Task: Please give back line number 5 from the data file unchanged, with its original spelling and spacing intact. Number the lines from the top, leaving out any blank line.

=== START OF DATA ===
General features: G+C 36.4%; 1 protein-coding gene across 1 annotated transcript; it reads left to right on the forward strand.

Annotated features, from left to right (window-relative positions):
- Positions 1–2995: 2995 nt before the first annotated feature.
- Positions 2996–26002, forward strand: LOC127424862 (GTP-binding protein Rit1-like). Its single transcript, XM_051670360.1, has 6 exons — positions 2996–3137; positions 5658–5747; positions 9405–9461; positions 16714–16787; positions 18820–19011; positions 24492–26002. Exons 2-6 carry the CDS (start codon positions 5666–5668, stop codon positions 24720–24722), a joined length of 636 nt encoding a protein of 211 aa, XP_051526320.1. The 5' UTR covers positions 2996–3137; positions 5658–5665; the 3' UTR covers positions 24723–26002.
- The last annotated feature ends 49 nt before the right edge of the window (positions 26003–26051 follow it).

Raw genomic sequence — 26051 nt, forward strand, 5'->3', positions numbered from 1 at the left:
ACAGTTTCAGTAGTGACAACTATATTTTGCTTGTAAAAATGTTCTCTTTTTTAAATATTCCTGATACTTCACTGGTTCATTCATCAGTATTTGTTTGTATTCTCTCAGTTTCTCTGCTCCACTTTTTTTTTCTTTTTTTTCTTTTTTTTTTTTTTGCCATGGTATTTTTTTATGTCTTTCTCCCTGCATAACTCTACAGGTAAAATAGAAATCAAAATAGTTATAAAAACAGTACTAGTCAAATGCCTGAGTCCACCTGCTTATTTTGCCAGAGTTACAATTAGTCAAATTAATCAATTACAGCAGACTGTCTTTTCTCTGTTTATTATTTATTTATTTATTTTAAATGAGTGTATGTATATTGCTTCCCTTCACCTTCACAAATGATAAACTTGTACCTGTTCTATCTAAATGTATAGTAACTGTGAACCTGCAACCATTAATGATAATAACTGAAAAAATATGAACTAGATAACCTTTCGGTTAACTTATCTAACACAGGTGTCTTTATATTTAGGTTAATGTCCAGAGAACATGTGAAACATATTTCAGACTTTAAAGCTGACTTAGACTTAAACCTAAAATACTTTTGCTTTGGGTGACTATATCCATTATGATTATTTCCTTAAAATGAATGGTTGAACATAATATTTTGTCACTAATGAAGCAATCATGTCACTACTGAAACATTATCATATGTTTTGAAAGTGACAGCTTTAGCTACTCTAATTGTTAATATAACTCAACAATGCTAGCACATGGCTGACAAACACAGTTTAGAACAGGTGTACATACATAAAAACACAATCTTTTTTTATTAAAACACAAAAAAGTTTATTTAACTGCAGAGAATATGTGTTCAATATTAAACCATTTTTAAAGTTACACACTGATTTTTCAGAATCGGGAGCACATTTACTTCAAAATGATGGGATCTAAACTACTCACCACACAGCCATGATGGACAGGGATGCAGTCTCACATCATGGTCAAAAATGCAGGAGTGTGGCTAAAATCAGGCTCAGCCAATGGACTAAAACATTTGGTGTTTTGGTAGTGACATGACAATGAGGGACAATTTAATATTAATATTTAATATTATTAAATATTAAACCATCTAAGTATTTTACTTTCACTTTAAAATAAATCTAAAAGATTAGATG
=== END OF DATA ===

- The last annotated feature ends 49 nt before the right edge of the window (positions 26003–26051 follow it).